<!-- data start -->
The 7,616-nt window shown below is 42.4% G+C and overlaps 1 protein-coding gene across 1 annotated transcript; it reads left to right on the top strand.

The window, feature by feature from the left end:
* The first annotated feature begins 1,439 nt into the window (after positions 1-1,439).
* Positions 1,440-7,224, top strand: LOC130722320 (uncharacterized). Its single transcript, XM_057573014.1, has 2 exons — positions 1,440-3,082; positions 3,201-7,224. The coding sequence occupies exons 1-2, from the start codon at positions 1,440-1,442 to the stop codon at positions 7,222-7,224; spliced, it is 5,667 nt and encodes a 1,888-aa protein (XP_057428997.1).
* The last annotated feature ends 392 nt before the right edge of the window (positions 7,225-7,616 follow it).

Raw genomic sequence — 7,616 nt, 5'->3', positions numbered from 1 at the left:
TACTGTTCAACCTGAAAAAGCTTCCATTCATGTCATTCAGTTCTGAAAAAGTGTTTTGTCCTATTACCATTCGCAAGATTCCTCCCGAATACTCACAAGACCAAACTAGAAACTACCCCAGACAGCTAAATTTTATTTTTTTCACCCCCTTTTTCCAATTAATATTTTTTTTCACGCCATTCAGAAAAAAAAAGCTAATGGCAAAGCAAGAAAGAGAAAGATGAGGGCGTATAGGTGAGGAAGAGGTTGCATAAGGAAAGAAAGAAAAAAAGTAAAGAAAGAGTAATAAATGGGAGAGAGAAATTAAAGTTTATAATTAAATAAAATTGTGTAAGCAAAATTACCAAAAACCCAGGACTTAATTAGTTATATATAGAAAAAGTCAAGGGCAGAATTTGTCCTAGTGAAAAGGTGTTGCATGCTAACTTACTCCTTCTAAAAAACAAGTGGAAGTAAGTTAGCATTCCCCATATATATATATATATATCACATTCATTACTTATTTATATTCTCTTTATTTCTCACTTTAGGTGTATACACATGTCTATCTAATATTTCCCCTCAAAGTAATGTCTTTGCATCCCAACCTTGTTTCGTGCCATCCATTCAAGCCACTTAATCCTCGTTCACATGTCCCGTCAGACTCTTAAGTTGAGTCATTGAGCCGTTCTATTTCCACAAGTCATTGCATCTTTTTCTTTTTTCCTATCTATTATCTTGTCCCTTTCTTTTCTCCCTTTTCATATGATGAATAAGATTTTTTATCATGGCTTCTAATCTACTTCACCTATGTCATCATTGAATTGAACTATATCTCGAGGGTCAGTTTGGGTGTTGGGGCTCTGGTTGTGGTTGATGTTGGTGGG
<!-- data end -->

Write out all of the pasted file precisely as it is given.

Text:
The 7,616-nt window shown below is 42.4% G+C and overlaps 1 protein-coding gene across 1 annotated transcript; it reads left to right on the top strand.

The window, feature by feature from the left end:
* The first annotated feature begins 1,439 nt into the window (after positions 1-1,439).
* Positions 1,440-7,224, top strand: LOC130722320 (uncharacterized). Its single transcript, XM_057573014.1, has 2 exons — positions 1,440-3,082; positions 3,201-7,224. The coding sequence occupies exons 1-2, from the start codon at positions 1,440-1,442 to the stop codon at positions 7,222-7,224; spliced, it is 5,667 nt and encodes a 1,888-aa protein (XP_057428997.1).
* The last annotated feature ends 392 nt before the right edge of the window (positions 7,225-7,616 follow it).

Raw genomic sequence — 7,616 nt, 5'->3', positions numbered from 1 at the left:
TACTGTTCAACCTGAAAAAGCTTCCATTCATGTCATTCAGTTCTGAAAAAGTGTTTTGTCCTATTACCATTCGCAAGATTCCTCCCGAATACTCACAAGACCAAACTAGAAACTACCCCAGACAGCTAAATTTTATTTTTTTCACCCCCTTTTTCCAATTAATATTTTTTTTCACGCCATTCAGAAAAAAAAAGCTAATGGCAAAGCAAGAAAGAGAAAGATGAGGGCGTATAGGTGAGGAAGAGGTTGCATAAGGAAAGAAAGAAAAAAAGTAAAGAAAGAGTAATAAATGGGAGAGAGAAATTAAAGTTTATAATTAAATAAAATTGTGTAAGCAAAATTACCAAAAACCCAGGACTTAATTAGTTATATATAGAAAAAGTCAAGGGCAGAATTTGTCCTAGTGAAAAGGTGTTGCATGCTAACTTACTCCTTCTAAAAAACAAGTGGAAGTAAGTTAGCATTCCCCATATATATATATATATATCACATTCATTACTTATTTATATTCTCTTTATTTCTCACTTTAGGTGTATACACATGTCTATCTAATATTTCCCCTCAAAGTAATGTCTTTGCATCCCAACCTTGTTTCGTGCCATCCATTCAAGCCACTTAATCCTCGTTCACATGTCCCGTCAGACTCTTAAGTTGAGTCATTGAGCCGTTCTATTTCCACAAGTCATTGCATCTTTTTCTTTTTTCCTATCTATTATCTTGTCCCTTTCTTTTCTCCCTTTTCATATGATGAATAAGATTTTTTATCATGGCTTCTAATCTACTTCACCTATGTCATCATTGAATTGAACTATATCTCGAGGGTCAGTTTGGGTGTTGGGGCTCTGGTTGTGGTTGATGTTGGTGGG